On September 13, President Biden announced his intent to nominate privacy advocate Alvaro Bedoya to serve as a commissioner of the Federal Trade Commission (FTC). If confirmed, Bedoya will take the seat currently held by Rohit Chopra, who President Biden has nominated as the next director of the Consumer Financial Protection Bureau (CFPB), as we reported here.
Bedoya currently acts as the founding director of the Center on Privacy & Technology (CPT) at Georgetown Law, where he also serves as a visiting professor. His scholarship focuses on the idea that privacy is a civil right that also implicates civil liberties, specifically arguing that privacy is a civil right because it “is about human dignity,” and that privacy implicates civil liberties because government surveillance “threatens vulnerable people fighting for equality.”
In one of his most important works, Bedoya and two coauthors published a study that purports to be “the most comprehensive survey to date of law enforcement face recognition and the risks it poses to privacy, civil liberties, and civil rights.” The study contends that law enforcement databases include the biometric information of over 117 million American adults and that facial recognition technology is “racially biased” and, as evidenced by the “history of FBI and police surveillance of civil rights protests,” presents a “real risk” of being used to “stifle free speech.”
Building on that study, Bedoya has been a vocal critic of government surveillance and of the companies that facilitate the government’s collection and use of data. He has sharply criticized the U.S. Immigration and Customs Enforcement (ICE) agency’s use of Big Data to identify immigrants for deportation. Further, he has repeatedly maintained that the use of data, whether by governments or private companies, has “disparate impact” on marginalized groups, arguing, for instance, that “the impact of consumer tracking varies greatly by race, class, and power.”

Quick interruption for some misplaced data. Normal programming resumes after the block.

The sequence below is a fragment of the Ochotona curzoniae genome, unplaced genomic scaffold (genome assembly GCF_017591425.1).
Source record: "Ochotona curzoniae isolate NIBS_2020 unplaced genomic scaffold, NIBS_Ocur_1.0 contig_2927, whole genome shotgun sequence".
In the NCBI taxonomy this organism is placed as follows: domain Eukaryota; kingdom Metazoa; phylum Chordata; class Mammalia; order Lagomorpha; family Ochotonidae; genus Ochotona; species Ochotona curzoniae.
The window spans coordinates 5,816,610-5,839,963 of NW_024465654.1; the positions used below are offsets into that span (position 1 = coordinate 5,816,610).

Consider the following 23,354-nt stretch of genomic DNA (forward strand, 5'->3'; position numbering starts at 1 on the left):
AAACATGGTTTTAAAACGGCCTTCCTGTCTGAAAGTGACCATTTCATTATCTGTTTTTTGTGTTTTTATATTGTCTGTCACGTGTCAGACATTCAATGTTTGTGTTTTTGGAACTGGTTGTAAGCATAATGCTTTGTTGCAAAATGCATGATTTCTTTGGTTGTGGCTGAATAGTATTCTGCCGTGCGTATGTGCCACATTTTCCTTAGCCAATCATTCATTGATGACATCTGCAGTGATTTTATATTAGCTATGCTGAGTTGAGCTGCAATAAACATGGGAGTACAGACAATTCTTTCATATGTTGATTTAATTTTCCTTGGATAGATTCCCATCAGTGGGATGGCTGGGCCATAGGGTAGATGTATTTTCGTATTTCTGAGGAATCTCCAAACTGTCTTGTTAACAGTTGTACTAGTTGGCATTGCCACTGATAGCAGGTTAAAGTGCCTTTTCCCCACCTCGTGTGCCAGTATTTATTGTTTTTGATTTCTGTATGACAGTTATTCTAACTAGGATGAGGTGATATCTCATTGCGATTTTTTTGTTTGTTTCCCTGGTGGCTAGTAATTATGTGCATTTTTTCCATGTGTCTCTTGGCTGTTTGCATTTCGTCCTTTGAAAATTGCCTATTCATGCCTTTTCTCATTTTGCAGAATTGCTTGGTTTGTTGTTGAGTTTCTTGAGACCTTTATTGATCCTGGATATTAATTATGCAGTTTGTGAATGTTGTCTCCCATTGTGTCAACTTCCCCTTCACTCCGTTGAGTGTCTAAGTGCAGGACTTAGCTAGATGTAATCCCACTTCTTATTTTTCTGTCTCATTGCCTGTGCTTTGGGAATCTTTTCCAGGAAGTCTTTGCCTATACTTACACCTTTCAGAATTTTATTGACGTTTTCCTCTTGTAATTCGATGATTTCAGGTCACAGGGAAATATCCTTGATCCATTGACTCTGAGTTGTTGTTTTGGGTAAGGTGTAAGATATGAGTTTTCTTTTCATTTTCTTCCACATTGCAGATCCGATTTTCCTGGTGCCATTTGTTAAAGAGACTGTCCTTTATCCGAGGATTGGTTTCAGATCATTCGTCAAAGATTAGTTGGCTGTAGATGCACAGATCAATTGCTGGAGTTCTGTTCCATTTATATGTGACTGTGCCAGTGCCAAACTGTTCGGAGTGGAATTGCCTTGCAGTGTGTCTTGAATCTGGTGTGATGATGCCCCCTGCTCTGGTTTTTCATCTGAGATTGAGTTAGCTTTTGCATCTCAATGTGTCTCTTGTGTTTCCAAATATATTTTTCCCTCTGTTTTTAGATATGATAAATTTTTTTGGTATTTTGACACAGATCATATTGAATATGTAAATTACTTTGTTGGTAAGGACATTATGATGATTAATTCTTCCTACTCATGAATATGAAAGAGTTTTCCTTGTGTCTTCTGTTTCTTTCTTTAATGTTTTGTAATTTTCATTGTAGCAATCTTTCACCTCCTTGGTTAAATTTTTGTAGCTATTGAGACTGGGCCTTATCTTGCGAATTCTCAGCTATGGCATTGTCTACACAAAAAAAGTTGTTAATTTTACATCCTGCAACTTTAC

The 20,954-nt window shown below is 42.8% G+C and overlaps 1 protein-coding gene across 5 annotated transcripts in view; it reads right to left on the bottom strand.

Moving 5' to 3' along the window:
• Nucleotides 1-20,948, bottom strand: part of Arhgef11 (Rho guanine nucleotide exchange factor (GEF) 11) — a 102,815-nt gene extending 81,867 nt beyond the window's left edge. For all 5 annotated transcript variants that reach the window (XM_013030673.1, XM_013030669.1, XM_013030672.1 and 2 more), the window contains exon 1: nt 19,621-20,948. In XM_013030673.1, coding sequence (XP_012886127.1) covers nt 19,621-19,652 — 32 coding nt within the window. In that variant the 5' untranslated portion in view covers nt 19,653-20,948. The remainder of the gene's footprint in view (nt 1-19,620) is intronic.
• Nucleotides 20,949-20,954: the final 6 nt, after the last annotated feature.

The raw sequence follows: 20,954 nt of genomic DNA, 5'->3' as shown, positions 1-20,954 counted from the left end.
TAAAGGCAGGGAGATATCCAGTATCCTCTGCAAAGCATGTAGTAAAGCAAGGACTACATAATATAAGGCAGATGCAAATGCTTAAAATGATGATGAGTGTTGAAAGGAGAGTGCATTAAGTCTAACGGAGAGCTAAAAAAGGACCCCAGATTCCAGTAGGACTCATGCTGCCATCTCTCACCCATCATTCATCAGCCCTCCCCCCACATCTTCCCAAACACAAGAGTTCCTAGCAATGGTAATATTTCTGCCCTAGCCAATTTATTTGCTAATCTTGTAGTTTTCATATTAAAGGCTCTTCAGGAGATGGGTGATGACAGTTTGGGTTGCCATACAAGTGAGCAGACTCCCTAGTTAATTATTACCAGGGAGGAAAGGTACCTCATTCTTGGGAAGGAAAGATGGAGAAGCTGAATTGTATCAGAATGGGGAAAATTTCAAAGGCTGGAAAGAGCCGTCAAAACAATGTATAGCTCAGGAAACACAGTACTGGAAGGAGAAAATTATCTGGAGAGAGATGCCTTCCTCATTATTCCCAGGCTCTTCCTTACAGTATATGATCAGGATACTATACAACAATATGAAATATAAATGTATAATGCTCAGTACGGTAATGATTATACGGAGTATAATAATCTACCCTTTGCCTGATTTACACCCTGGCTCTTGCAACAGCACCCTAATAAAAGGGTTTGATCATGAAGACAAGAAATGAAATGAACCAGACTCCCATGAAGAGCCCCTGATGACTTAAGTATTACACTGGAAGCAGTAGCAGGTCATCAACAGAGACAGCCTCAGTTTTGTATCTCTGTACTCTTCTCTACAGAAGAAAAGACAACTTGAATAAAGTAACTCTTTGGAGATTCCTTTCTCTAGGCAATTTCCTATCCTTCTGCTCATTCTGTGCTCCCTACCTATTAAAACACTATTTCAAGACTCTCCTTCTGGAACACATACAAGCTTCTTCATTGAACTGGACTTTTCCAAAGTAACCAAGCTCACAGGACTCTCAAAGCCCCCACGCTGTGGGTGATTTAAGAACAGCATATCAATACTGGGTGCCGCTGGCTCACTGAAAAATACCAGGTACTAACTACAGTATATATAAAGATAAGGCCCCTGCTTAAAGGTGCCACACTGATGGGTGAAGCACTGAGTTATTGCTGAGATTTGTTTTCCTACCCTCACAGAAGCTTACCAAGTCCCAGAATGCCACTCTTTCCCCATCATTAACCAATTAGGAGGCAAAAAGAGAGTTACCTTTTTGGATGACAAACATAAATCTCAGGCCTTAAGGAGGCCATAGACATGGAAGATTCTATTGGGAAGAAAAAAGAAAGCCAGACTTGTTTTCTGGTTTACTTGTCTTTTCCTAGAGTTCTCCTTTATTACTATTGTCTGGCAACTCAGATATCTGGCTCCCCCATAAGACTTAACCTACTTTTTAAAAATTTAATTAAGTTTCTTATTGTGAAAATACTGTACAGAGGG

Prior to taking a position at Georgetown, Bedoya served as the first chief counsel to the U.S. Senate Judiciary Subcommittee on Privacy, Technology, and the Law. A naturalized citizen born in Peru, Bedoya graduated from Harvard College and Yale Law School.
In response to Bedoya’s nomination, FTC Chair Lina Khan released a statement of support, asserting that Bedoya’s “expertise on surveillance and data security and his longstanding commitment to public service would be enormously valuable to the Commission as we work to meet this moment of tremendous need and opportunity.”
Public Knowledge also issued a statement of support, asserting that Bedoya has “proven himself a public interest champion,” “blazed a trail in holding Big Tech accountable,” and “spent his career fighting on behalf of the powerless, particularly those in immigrant communities.”
In response to his nomination, Bedoya tweeted: “It is the honor of my life to be nominated to serve on the FTC. When my family landed at JFK in 1987 with 4 suitcases and a grad student stipend, this was not what we expected.”
Our Take. If confirmed as an FTC commissioner, Bedoya will probably become the FTC’s leading voice on data privacy and security issues. Also, he will likely focus on harms to marginalized groups, both in consumer protection and competition matters. And in all of that, he is likely to join FTC Chair Lina Khan in pushing the FTC to adopt a more aggressive enforcement and rulemaking agenda.
 Alvaro Bedoya, Privacy as a Civil Right, 50 N.M. L. Rev. 301, 306 (2020).
 Alvaro Bedoya, Clare Garvie & Jonathan Frankle, The Perpetual Line-Up: Unregulated Police Face Recognition in America (Center on Privacy & Technology Oct. 18, 2016), available at https://www.perpetuallineup.org/ (last visited Sept. 15, 2021).
 Alvaro Bedoya, “The Cruel New Era of Data-Driven Deportation,” Slate, Sept. 22, 2022.
 See, e.g., Alvaro Bedoya, “A License to Discriminate,” The New York Times, June 6, 2018.